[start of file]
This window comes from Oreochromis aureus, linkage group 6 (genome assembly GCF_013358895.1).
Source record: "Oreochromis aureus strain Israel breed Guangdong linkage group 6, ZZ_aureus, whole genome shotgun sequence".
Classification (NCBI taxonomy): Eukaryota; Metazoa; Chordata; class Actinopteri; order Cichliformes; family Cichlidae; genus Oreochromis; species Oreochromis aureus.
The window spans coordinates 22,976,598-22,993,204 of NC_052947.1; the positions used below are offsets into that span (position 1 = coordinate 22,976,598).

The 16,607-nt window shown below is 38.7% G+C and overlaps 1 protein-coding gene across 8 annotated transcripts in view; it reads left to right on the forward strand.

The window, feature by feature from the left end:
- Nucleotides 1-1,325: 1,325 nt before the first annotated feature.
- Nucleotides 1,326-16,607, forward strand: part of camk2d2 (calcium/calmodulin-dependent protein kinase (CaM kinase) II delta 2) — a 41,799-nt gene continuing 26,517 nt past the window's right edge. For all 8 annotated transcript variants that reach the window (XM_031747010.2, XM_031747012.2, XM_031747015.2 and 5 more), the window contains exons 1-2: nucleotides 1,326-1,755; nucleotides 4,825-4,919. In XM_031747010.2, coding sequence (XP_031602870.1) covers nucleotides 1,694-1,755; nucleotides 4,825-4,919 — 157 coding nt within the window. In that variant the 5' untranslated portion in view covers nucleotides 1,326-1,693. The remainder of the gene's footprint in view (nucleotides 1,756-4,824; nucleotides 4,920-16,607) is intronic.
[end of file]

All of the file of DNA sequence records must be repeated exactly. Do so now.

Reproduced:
This window comes from Oreochromis aureus, linkage group 6 (genome assembly GCF_013358895.1).
Source record: "Oreochromis aureus strain Israel breed Guangdong linkage group 6, ZZ_aureus, whole genome shotgun sequence".
Classification (NCBI taxonomy): Eukaryota; Metazoa; Chordata; class Actinopteri; order Cichliformes; family Cichlidae; genus Oreochromis; species Oreochromis aureus.
The window spans coordinates 22,976,598-22,993,204 of NC_052947.1; the positions used below are offsets into that span (position 1 = coordinate 22,976,598).

The 16,607-nt window shown below is 38.7% G+C and overlaps 1 protein-coding gene across 8 annotated transcripts in view; it reads left to right on the forward strand.

The window, feature by feature from the left end:
- Nucleotides 1-1,325: 1,325 nt before the first annotated feature.
- Nucleotides 1,326-16,607, forward strand: part of camk2d2 (calcium/calmodulin-dependent protein kinase (CaM kinase) II delta 2) — a 41,799-nt gene continuing 26,517 nt past the window's right edge. For all 8 annotated transcript variants that reach the window (XM_031747010.2, XM_031747012.2, XM_031747015.2 and 5 more), the window contains exons 1-2: nucleotides 1,326-1,755; nucleotides 4,825-4,919. In XM_031747010.2, coding sequence (XP_031602870.1) covers nucleotides 1,694-1,755; nucleotides 4,825-4,919 — 157 coding nt within the window. In that variant the 5' untranslated portion in view covers nucleotides 1,326-1,693. The remainder of the gene's footprint in view (nucleotides 1,756-4,824; nucleotides 4,920-16,607) is intronic.